As we continue with our discussion on the topic of ‘Leadership,’ the third aspect of understanding the characteristics of leadership, “A leader is a risk-taker.”
Risk taking is an indispensable part of leadership. A French writer Andre Gide said, “You cannot discover new oceans unless you have the courage to lose sight of the shore.” A leader must prepare to move into the unknown and when they do this there are risks.
Take informed risks. Since risk carries with it the possibility of failure, many people tend to wait for others to take charge or to take those risks. If a leader is not prepared to take risk, then he or she get trapped into thinking about the future only on the basis of the present and even the past, their plans become status quo and ineffective.
Risk-taking decision-making could be a definition of long range planning. A statement about the future is a statement of faith; decision based on the leader’s perception of the future will contain elements of risk, this is not necessarily bad or something to be avoided. Intelligent risk taking is really a test of our faith! Long-range planning helps us make decisions that reduce the risk. Decisions made today have a great impact on what will happen tomorrow but the leader has to make them on the basis of well done research and thought.
When we look at leaders who are making a difference we see that they have the courage to begin while others are waiting for a better time, a safer situation, or assured results. They are willing to take risk because they know that being over cautious and indecisive kill’s opportunity. Leaders understand that if they are to prosper and successful they must use their risk-taking abilities to create an environment that encourages innovation and creativity.
The longer the leader procrastinates, the higher the likehood that the leader won’t do something. Action is important for self-confidence to develop. With every small success the leader will be confident to take bigger risks. Andre Malraux, a French Historian, Novelist and statesman said, “Often the difference between a successful person and a failure is not one has better abilities or ideas, but the courage that one has to bet on one’s ideas, to take a calculated risk and to act.”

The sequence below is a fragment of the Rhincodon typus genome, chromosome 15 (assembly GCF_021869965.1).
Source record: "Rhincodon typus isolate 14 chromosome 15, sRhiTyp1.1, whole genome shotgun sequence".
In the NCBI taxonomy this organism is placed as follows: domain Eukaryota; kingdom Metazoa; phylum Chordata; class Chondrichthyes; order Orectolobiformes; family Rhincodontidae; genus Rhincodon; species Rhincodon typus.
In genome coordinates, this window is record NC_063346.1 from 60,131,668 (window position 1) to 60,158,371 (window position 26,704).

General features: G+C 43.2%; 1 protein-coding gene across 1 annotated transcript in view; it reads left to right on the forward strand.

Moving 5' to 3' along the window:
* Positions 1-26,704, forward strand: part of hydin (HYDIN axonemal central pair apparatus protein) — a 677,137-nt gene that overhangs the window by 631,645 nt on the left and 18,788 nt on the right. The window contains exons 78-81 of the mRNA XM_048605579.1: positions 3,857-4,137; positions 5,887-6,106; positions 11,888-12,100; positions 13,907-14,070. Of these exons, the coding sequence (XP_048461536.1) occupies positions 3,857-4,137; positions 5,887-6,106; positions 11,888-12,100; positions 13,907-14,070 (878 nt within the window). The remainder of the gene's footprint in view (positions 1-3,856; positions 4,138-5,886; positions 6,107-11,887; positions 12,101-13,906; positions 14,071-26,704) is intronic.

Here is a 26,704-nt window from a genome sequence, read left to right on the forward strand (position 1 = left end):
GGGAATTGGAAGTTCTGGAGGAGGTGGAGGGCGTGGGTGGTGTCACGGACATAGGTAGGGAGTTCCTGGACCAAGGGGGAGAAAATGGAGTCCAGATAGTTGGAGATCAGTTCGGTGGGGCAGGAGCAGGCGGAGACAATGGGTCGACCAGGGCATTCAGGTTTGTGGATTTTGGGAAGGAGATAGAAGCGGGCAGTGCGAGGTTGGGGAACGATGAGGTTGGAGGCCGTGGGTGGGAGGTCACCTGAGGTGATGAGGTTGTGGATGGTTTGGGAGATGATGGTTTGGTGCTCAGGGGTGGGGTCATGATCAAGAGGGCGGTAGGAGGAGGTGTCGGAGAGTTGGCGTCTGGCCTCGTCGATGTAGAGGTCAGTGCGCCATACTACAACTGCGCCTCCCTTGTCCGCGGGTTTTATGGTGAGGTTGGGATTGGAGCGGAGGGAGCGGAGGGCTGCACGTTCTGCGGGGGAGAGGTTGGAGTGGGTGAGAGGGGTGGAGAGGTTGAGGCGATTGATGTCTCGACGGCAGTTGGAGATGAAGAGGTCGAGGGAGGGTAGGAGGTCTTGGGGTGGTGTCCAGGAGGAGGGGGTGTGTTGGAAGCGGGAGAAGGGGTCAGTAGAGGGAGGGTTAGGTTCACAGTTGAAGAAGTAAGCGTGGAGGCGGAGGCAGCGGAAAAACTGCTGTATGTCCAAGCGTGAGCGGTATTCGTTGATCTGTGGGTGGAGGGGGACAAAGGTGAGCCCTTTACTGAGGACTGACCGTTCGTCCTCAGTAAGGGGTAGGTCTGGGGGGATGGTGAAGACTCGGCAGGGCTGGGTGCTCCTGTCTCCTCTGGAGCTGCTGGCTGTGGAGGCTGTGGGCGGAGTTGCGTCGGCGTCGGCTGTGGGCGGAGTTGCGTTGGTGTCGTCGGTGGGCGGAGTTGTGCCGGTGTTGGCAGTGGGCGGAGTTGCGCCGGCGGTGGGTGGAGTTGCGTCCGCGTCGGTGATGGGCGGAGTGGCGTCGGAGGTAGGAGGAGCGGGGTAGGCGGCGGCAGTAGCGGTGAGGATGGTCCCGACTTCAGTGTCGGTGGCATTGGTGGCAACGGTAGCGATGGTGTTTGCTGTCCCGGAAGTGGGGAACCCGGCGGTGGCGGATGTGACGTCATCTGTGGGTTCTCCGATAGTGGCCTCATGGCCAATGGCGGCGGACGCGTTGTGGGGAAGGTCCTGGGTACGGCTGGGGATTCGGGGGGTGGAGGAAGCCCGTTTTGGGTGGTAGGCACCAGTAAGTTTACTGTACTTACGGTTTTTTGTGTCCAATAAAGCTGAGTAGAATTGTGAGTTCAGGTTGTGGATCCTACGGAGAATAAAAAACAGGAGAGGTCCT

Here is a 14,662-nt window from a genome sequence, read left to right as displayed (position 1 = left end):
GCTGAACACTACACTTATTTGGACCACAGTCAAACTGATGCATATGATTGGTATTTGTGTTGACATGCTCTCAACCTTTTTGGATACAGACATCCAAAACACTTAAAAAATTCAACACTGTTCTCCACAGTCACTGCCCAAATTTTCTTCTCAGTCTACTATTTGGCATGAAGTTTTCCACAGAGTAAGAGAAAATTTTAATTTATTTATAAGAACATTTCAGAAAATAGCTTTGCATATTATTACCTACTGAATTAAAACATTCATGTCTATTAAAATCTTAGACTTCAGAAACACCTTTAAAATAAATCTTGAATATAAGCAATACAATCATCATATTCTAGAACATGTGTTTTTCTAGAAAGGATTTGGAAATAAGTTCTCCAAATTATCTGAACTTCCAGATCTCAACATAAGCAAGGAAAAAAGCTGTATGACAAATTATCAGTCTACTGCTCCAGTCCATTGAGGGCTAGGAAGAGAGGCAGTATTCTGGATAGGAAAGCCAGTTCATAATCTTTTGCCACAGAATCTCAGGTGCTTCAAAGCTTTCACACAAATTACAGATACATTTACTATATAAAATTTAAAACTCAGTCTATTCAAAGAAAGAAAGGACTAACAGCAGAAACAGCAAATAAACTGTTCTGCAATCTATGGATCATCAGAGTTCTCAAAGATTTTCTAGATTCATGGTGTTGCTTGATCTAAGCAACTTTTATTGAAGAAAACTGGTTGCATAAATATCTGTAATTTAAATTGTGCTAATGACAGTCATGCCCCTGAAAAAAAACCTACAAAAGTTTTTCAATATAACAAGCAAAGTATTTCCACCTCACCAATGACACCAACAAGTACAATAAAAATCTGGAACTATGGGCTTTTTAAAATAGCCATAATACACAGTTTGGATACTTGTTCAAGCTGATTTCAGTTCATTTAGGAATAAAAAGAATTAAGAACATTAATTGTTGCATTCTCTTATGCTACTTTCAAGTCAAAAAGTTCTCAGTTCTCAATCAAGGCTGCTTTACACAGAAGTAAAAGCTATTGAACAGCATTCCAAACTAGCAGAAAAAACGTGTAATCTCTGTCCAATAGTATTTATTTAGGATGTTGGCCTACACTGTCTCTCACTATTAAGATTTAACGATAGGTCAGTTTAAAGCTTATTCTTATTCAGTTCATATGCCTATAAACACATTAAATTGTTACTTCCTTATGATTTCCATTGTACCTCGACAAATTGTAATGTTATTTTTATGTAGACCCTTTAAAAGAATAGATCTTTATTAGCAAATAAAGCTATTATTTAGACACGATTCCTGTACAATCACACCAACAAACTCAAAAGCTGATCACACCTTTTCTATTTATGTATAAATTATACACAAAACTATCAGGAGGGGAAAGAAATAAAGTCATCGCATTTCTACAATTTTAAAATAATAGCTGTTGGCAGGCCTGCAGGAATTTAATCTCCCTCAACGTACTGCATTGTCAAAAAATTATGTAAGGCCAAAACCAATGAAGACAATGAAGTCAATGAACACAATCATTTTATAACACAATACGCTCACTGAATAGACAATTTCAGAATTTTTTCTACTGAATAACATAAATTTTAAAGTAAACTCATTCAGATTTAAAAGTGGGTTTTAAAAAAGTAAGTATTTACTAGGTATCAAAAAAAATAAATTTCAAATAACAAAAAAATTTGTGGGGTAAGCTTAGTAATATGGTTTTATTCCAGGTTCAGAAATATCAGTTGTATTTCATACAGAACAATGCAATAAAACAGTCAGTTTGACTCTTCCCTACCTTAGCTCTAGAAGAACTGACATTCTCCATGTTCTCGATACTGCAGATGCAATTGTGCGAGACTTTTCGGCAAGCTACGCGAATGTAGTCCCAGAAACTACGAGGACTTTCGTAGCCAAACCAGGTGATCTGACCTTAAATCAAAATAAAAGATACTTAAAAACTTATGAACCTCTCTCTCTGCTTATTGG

Risk must be taken, because the greatest hazard in life is to risk nothing. In stressing the importance of this aspect of effective leadership, Leo F. Buscaglia said, “The person, who risks nothing, does nothing, is nothing, and becomes nothing. He may avoid suffering and sorrow, but he simply cannot learn and feel and change and grow and love and live.” Chained by his or her certitudes, the leader is a slave; he or she has forfeited freedom.
What has the Bible got to say to us on this subject? A prerequisite for taking risks is courage. Biblical, moral, ethical courage requires intellectual competence (Esther 2:20). Mordecai trained Esther so that when the time came to exercise courage to risk her life and her nation (that special moment), she was able to accomplish what God wanted. It takes courage to push yourself to places that you’ve never been before, to test your limits, to break through barriers.
Let’s look at the reply of Mordecai to Queen Esther, “Do not think that because you are in the King’s house you alone of all the Jews will escape. For if you remain silent at this time, relief and deliverance for the Jews will arise from another place, but you and your father’s family will perish. And who knows but you have come to the kingdom for such an hour as this” (Esther 4:12 -14). Don’t miss your moment! Find out what God is doing and wants you to do and get doing it. Don’t let fear and lack of courage hinder you.
If you want to be a leader, you must dare to take risks, you must learn to fail without ‘dying a thousand deaths’ in the process. As the proverb states, “For though the virtuous man falls seven times, he stands up again; the wicked are the ones who stumble in adversity” (Proverbs 24:16). Moses, Nehemiah, the Apostles, and Jesus, did not stop at the visions and dreams. They took action which demanded that they take many risks.
Innovation brings risks. An effective leader must take risks. It means going from a situation of some security to another, less secure, situation. Every leader must place himself or herself at some risk in order to move forward. But, you ask, “Where is common sense? Doesn’t God want us to count the cost before we do anything? God doesn’t want us to risks, does He? The answer is, “Yes! He does!” That is why He taught us faith!
If a leader does not take risks, he or she doesn’t really accomplish anything in life. One merely exists in a peaceful, stagnant, complacent mode of existence, a shame and dishonour to any child of God. The greatest achievements in the history of the world were leaders who take courageous and carefully calculated risks.
Fear of failure grips those who take themselves too seriously. Thus the attitude of the leader is the determining factor of whether their failure makes or breaks them. The persistence of a leader who encounters failure is one sign of a healthy attitude. Winners don’t quit! Failure becomes devastating and causes a leaders attitude to crash when they quit. To accept failure as final is to be finally a failure.
By Rev. Eric D. Maefonea